Hi! Maureen Pratt here with my monthly blog. A friend of mine and I recently got into an interesting discussion about how much of the programming on television and many of today’s movies contain fundamentally unlikeable characters who do some pretty awful things. And yet, they draw an audience, sometimes rave reviews, and, sometimes, too, awards and accolades.
As a reporter, I’ve had to write stories about subjects that I don’t necessarily "resonate" with. I’ve also had to interview people with whom I personally disagree or who are not exactly the kind of people I’d want to share a meal with. But, that’s the life of a reporter; news and newsmakers come in all shapes, sizes and moral convictions (or lack thereof), and a good reporter is able to get to the truth of a piece without inserting personal feelings or bias (not to say we don’t have them!)
But what about those stories we aren’t professionally obligated to tell, but rather choose to tell or are led to tell by the Spirit? Do we have to like all of our characters, down to the lowliest criminal or town gossip or unsaved soul? Are we required to give soft edges to all inhabitants of our stories so that they will be palatable to us (read: so we’ll be able to spend long hours with them through the creative process) and our readers? What about the really evil-doers in some books? If we’re writing stories including those kinds of characters, do we have to like them in order to write them well?
For non-faith-based authors, the question can be answered rather succinctly: Characters don’t have to be likeable in order for them to "work" in a story, but they do have to be attractive in some way in order for people to want to watch them. This attraction can be extremely superficial (a very good-looking man or woman as the villain, for example). Or, it can be character-deep, drawing the audience on an exploration of what the character’s (often twisted) thinking/experience/perspective is and how that propels him or her to act as he or she does. Unfortunately, unlikeable characters often glamorize wrongdoing – the subject of another blog – and understanding why someone does something nefarious is often mistaken for condoning it.
For the faith-based author, the question of liking our characters takes on a very different color. We believe in God’s love for each of us and the power of redemption available to all. Our characters might do very evil things, but God is more powerful and there is always the possiblity of redemption, forgiveness, a complete conversion of spirit. "Hate the sin and not the sinner" seems superficial, but is, in some sense, closer to the sense of balance in mind as pen is put to paper. And as the process unfolds, it is more useful the farther we get into the work. I for one cannot lose sight of the fact that Jesus is the Savior of the world, and, even in a fictional world, that belief is still valid.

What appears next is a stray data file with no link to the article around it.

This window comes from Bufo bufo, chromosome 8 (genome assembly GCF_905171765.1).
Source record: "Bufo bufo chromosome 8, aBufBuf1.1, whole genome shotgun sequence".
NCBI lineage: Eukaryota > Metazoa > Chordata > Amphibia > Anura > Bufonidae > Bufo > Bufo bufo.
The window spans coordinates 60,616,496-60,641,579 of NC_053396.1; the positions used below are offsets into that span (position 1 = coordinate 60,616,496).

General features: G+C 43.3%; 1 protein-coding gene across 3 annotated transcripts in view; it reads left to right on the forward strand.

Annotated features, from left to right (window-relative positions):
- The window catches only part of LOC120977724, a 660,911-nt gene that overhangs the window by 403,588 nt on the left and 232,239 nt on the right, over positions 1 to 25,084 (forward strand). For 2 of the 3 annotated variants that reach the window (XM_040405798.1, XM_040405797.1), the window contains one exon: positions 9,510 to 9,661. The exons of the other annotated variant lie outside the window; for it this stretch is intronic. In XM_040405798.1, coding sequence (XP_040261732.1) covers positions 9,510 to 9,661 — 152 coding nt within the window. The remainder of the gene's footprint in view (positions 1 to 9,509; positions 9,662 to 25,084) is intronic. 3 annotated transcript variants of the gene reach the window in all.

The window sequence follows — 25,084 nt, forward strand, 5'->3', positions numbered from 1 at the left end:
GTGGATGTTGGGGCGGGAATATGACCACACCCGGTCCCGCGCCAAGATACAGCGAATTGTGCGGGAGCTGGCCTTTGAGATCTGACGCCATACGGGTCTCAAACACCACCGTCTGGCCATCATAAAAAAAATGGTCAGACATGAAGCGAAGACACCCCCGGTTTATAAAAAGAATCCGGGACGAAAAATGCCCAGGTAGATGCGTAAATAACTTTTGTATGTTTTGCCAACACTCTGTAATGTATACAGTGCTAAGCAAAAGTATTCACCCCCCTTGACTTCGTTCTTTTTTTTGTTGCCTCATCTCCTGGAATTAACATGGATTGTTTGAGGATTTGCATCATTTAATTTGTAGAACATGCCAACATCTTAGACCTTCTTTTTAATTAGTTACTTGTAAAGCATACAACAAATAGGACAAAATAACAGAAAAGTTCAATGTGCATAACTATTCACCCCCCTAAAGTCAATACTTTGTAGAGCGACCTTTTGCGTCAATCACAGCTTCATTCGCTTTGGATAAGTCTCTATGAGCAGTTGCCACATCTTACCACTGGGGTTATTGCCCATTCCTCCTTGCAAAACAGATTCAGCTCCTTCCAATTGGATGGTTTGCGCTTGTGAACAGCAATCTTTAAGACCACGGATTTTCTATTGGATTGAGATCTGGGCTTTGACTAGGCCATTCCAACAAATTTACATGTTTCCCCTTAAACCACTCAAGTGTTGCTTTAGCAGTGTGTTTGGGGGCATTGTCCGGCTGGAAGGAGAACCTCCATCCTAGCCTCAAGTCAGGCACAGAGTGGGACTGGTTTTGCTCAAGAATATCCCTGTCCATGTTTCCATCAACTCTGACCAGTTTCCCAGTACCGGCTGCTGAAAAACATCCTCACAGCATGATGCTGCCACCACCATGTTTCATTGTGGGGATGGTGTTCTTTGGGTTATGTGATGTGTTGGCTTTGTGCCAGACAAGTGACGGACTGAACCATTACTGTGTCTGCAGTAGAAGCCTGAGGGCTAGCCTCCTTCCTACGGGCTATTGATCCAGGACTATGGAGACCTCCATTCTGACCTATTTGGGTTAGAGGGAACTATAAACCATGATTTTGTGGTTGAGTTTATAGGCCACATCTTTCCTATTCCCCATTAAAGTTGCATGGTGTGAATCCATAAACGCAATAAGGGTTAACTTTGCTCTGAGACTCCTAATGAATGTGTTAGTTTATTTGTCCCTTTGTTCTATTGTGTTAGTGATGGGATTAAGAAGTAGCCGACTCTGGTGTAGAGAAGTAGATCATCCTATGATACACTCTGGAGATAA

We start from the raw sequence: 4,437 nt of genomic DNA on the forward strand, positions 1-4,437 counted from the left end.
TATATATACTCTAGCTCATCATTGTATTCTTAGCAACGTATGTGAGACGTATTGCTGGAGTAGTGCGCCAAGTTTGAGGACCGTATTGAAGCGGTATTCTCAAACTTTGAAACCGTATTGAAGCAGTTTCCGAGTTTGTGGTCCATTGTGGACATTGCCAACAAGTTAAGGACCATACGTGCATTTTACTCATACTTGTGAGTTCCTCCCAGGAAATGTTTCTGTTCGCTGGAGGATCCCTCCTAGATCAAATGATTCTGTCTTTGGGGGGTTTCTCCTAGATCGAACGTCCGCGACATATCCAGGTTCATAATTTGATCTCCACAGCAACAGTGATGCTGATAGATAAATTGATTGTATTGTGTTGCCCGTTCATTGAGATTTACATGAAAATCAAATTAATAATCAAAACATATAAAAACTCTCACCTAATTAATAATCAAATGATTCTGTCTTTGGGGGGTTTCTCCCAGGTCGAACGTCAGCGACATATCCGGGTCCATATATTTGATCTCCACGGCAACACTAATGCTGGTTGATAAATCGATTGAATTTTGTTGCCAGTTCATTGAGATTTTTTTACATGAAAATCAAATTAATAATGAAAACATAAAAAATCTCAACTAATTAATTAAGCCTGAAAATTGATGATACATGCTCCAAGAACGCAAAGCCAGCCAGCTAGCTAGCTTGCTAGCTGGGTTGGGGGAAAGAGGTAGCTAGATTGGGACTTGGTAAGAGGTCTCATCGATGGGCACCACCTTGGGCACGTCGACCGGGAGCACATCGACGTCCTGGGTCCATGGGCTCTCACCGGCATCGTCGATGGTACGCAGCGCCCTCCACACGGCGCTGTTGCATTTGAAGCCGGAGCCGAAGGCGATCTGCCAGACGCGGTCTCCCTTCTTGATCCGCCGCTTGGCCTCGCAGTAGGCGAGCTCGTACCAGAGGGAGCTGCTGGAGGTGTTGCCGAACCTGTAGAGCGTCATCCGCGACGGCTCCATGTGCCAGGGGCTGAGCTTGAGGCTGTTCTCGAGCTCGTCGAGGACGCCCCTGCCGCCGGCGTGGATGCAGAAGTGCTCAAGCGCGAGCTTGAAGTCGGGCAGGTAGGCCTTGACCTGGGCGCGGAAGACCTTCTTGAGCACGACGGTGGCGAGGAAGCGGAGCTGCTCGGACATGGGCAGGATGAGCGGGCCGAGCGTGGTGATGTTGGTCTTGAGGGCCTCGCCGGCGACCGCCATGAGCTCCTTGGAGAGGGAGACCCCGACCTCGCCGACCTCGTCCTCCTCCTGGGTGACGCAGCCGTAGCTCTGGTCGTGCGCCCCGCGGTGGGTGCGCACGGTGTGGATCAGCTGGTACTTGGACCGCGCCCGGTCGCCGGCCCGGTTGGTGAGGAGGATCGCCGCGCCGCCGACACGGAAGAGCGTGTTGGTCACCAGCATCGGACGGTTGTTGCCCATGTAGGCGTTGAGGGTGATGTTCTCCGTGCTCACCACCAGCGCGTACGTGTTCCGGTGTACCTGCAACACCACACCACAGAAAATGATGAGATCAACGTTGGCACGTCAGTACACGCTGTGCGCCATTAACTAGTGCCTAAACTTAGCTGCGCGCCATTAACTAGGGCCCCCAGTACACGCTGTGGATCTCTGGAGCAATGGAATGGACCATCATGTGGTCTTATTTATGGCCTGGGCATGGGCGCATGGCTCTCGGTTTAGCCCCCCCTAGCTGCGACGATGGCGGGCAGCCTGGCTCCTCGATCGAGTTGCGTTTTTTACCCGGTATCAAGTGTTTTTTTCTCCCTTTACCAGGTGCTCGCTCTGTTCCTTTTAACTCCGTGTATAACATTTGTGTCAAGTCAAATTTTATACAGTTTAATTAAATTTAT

Fiction authors will talk about the "heart" that they pour into their books, and the way they "bonded" with their characters. By the end of the writing process, many characters can become almost like friends and nearly as beloved. This is a far different emotional connection from writing straight news, covering a beat that runs the gamut of likeable and unlikeable denizens. It is much like the difference between "just doing a job" and completely throwing oneself into a vocation, a calling. So, it is much more plausible for authors of fiction to warm to their characters.
In fine fiction, the fondness an author has for his or her work helps bring the story to life and enables the reader to be drawn in, to connect, and to want to spend hours reading just as the author has spent hours writing. The characters who do evil things, who sin, who stumble, and who are, on the face of it, unlikeable, are part of this cloth of a tale, and in the hands of a faith-based author can be and show both the awful side of mankind as well as the miracle, wonder, and "Wow!" of a character’s redemption. It’s so powerful to read a story where the worst of the characters comes around, repents, and we all breathe a collective "Hallelujah!"
Do we have to like all of our characters?
Not all at once. But we can love God’s presence and power working through and around them. And as our stories unfold, the unlikeable might just become the character we remember most – in a good and remarkable way!